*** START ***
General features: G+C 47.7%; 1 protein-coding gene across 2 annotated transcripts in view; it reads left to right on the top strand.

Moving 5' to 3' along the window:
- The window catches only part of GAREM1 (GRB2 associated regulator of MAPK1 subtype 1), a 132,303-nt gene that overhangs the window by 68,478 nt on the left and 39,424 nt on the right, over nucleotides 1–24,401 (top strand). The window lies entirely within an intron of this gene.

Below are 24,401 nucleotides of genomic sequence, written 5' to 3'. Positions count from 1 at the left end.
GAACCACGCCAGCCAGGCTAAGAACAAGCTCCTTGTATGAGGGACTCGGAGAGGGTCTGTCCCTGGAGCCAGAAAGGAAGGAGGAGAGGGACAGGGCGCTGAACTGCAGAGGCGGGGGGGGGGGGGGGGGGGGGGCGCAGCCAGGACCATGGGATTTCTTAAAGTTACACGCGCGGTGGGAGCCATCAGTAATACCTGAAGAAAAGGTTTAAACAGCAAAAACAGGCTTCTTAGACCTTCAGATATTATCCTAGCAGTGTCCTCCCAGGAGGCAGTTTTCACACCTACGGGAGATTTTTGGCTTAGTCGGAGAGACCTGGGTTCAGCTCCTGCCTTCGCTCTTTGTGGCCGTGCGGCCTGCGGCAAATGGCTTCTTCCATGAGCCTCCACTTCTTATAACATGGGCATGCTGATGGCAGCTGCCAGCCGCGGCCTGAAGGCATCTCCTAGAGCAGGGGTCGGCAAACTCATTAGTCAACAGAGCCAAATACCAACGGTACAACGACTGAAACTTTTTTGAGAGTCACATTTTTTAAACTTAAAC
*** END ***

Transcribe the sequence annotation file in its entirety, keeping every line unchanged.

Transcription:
General features: G+C 47.7%; 1 protein-coding gene across 2 annotated transcripts in view; it reads left to right on the top strand.

Moving 5' to 3' along the window:
- The window catches only part of GAREM1 (GRB2 associated regulator of MAPK1 subtype 1), a 132,303-nt gene that overhangs the window by 68,478 nt on the left and 39,424 nt on the right, over nucleotides 1–24,401 (top strand). The window lies entirely within an intron of this gene.

Below are 24,401 nucleotides of genomic sequence, written 5' to 3'. Positions count from 1 at the left end.
GAACCACGCCAGCCAGGCTAAGAACAAGCTCCTTGTATGAGGGACTCGGAGAGGGTCTGTCCCTGGAGCCAGAAAGGAAGGAGGAGAGGGACAGGGCGCTGAACTGCAGAGGCGGGGGGGGGGGGGGGGGGGGGGCGCAGCCAGGACCATGGGATTTCTTAAAGTTACACGCGCGGTGGGAGCCATCAGTAATACCTGAAGAAAAGGTTTAAACAGCAAAAACAGGCTTCTTAGACCTTCAGATATTATCCTAGCAGTGTCCTCCCAGGAGGCAGTTTTCACACCTACGGGAGATTTTTGGCTTAGTCGGAGAGACCTGGGTTCAGCTCCTGCCTTCGCTCTTTGTGGCCGTGCGGCCTGCGGCAAATGGCTTCTTCCATGAGCCTCCACTTCTTATAACATGGGCATGCTGATGGCAGCTGCCAGCCGCGGCCTGAAGGCATCTCCTAGAGCAGGGGTCGGCAAACTCATTAGTCAACAGAGCCAAATACCAACGGTACAACGACTGAAACTTTTTTGAGAGTCACATTTTTTAAACTTAAAC